Scriptwriters – I’m one of them so I know from whence I speak (!) – are usually the main culprit for this because they prefer readable scene headings. They want their script to look good! That’s fine when you’re trying to sell a script. But once a script is ready to go to into Production, scene headings should be renamed for ease of use and because Production software works that way. So the first thing that should be done, is the scripts should be checked by a Script Supervisor or ‘able Production person’, fixed, then correctly labelled, dated, and centralised for distribution by one person only.
In the end, I fixed the first five scripts myself (not easy because no-one seemed willing or able to explain to me properly some of the more inconsistent issues). Ahmed had a go at the reminder but I was still finding problems when I left.
So, after 11 months on “Medinah”, the scripts were never adequately organised, and as a result no realistic budget was ever produced.
I gather the problem still isn’t adequately fixed. They did hire a Script Supervisor – albeit far too late. She produced literally hundreds of pages of questions and when I left the show, ATG had still made zero effort to answer them.
STEP 3. ANALYSE THE SCRIPTS
The above image is more for fun, but it illustrates a point. We are all here to tell a story. So you better get everyone on the same page.
This means you bring together your HoDs under the leadership of the director and you spend however long it takes to analyse the scripts, looking for ways to simplify, guarantee costs, enhance production values, themes, narrative, and so on.
The designer might realise that an expensive set is only being used once, but that a whole bunch more scenes can be moved to that set. If the director agrees this is a good idea, costs are reduced, scheduling made easier, drama enhanced.
The director of photography might decide a location would be more dramatic if shot with rain machines. This is costly, so it’s a good job the designer realised the expensive set could be used more, because now the savings the designer made from that set can be moved to hiring a rain machine.
The director might realise that there’s five episodes centralised around one location and s/he can afford to lose an episode. Or shoot them faster if certain scenes are switched from day to night.
A visual theme might be discovered that everyone can use to enhance the show’s message. This theme might change certain things. Those changes might make production easier. And the show better.
I could go on but you should be getting the idea by now. This is basically a ‘read thru’, but for HoDs. It helps to build a team, to develop understanding for the project, to address problems and concerns up front, to get everyone on the same page, to streamline the project and enhance production values, and so on.
So how many read-thru’s did ATG do?
Indeed, they seemed to prefer to keep departments apart for as long as possible. The result was a lack of cohesion, people working in isolation, a lack of continuity and purpose.
STEP 3. BUDGET THE SCRIPTS
There comes a point when each department creates a budget. Usually, they are told what the budget is before they start and it is their job to find a way to make that budget work. They create a budget, present it, then Production okays it or not. If not okayed, the budget has to be cut. If it can’t be cut, other changes have to be made to achieve the cuts. This is done right at the start to make sure the show will be made with the money available.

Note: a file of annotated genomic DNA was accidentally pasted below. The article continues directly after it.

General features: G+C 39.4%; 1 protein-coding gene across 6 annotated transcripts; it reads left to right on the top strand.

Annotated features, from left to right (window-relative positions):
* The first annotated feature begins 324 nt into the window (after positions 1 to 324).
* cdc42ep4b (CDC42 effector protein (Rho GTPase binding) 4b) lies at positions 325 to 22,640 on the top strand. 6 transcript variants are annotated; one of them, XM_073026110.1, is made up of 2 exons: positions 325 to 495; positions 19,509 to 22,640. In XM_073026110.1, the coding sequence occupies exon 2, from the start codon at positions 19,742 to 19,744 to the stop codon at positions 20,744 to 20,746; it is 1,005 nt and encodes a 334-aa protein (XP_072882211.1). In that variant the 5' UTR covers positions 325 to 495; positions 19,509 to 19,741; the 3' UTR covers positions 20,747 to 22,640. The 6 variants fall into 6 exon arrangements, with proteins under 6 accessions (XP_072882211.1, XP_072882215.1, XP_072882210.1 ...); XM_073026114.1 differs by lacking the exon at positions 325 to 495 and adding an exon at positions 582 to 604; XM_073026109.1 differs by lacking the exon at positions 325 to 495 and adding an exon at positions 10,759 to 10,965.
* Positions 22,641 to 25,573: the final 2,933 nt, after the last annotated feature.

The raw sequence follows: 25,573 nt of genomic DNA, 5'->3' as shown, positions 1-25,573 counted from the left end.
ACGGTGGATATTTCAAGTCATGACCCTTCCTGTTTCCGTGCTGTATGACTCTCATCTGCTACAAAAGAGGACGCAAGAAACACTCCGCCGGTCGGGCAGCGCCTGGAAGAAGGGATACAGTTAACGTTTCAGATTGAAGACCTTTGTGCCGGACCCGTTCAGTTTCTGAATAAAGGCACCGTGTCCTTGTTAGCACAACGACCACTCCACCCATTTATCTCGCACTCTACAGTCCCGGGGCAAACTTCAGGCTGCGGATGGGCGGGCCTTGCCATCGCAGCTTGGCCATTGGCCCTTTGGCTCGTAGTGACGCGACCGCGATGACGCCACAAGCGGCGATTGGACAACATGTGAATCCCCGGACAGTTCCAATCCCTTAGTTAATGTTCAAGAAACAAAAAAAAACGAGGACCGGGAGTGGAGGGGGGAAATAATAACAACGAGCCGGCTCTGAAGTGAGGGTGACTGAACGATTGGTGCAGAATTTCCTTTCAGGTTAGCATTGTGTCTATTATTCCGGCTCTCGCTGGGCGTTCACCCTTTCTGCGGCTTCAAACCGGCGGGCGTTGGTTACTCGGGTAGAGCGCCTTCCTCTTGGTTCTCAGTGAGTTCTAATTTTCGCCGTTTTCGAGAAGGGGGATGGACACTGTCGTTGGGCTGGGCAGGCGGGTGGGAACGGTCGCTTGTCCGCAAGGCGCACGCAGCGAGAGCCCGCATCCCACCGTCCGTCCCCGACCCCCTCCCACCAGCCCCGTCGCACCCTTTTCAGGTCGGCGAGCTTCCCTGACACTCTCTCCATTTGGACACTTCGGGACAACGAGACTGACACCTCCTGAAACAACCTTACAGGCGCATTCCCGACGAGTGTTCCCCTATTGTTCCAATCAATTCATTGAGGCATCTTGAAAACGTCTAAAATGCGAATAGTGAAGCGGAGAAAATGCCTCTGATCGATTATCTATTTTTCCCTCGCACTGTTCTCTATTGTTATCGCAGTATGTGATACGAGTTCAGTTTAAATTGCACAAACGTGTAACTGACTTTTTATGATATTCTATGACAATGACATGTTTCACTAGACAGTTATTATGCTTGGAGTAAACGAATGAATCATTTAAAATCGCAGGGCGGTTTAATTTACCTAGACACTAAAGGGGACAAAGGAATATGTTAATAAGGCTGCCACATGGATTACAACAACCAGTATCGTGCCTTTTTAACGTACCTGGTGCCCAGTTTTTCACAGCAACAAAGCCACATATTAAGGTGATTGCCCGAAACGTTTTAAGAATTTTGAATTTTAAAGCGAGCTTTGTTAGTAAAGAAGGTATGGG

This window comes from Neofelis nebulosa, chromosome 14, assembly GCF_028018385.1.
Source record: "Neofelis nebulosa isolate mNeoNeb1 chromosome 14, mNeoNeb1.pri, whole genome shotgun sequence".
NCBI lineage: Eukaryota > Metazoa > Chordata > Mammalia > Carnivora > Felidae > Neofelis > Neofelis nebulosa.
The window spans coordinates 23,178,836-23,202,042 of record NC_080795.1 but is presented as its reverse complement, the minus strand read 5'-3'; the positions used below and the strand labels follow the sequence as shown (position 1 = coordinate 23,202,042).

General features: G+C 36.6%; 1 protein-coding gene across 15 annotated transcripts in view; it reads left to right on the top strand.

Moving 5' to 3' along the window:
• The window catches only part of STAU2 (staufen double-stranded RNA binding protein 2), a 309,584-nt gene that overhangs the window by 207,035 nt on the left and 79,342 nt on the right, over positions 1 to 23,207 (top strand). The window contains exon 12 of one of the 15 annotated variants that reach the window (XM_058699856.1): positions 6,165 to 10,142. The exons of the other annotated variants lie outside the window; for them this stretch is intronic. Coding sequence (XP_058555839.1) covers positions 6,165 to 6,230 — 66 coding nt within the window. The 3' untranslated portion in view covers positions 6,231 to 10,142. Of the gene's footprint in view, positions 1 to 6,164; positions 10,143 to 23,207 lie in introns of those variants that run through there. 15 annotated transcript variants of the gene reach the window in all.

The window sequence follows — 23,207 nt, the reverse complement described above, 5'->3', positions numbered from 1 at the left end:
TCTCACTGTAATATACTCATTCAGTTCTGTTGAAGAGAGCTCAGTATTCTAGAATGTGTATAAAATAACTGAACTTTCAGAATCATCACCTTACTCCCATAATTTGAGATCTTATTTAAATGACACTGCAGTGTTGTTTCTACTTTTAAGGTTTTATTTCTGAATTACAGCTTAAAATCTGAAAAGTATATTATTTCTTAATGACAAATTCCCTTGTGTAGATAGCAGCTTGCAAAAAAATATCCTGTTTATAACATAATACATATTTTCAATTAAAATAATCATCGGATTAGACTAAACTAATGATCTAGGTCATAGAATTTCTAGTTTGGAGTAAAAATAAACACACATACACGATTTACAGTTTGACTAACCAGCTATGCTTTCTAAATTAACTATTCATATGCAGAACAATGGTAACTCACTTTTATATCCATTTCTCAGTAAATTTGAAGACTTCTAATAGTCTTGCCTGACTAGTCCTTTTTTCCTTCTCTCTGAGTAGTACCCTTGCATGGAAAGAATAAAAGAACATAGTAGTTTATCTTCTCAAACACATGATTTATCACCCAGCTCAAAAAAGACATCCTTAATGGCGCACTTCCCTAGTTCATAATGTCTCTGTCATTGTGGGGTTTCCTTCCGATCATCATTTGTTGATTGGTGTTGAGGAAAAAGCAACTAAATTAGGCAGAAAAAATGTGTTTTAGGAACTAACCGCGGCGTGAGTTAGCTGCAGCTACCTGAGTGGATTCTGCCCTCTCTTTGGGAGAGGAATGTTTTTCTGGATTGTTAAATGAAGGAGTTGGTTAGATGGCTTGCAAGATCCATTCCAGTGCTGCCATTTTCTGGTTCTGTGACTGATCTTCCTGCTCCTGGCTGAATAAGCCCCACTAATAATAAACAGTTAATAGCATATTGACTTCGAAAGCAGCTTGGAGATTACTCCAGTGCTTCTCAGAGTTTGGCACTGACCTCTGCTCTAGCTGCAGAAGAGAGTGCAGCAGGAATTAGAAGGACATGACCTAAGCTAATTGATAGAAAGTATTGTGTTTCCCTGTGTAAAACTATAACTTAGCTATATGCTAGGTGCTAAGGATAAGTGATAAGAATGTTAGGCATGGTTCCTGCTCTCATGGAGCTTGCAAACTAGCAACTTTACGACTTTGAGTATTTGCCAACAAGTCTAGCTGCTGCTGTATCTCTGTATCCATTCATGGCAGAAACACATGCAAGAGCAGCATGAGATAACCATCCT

On a legit show, your budgets are your safety net. Contingencies are the backup safety net.
However, budgets are organic. Initially, they change depending on changes in the schedule and changes made to the screenplays. There will be many more factors during production that will change them too. But without that first budget, your show is just a disorganised mess.
So when did ATG tell the Art Dept what the budget was?
And when did ATG ask the Art Dept to do a full budget?
Nearly a year into prep. And at seven days notice. And for reasons other than to figure out how to make the show.
STEP 4. SCHEDULE THE SCRIPTS
You can shoot linear, parallel, or as a combination. With one director or many.
“Medinah’s” budget is tight (even without ATP wasting or embezzling it), so the schedule has to be smart. Very smart.
And it has to work in tandem with the budget. You can’t do a budget then a schedule. You actually have to do both, side by side, iteratively.
In this way, you can piece the show together such that each line of the budget or schedule supports the other. A finely-crafted budget/schedule should be like a finely-crafted piece of software – if you remove a single line, the whole thing falls apart. But if you’ve got it right, it becomes your salvation, enabling you to bring a show in on budget, on time, with great production values, and a happy audience.
ATP’s schedules were a joke. Wholly impractical to the point of sheer stupidity. Which is why they failed. Again and again. And when they used international crew to do schedules, they demanded it be done their way, ignoring the advice of people infinitely more experienced than them.
STEP 5. BREAKDOWN THE SCRIPTS
The “Game Of Thrones” production department and art department worked on the first season for a year before filming began. This was intentional. They understood the complexity of the show. If it was to come in on budget and on time, careful planning was paramount. So everything was planned meticulously and after a year, they were ready.
I worked on “Medinah” for nearly a year, but the experience was very different. The goal posts kept moving. Huge amounts of time and energy were wasted on the most stupid of things, like the “Cardboard Box Story” – an example of ATP’s daily MO.
What should have happened is the budget, schedule, and breakdowns happened side-by-side. The breakdowns should have been the third part of the Holy Trinity of Schedule/Budget/Breakdowns.
The result is a uniform whole. Costs are efficient. The schedule is efficient. Breakdowns are efficient. And crucially, everyone is on the same page.
Of course, things will change. Actor availability will demand changes. Weather will. A more interesting location will. But these changes now happen within a well defined set of parameters that everyone understands, facilitating swift meaningful changes that enhance the whole, not detract from it.
More following soon…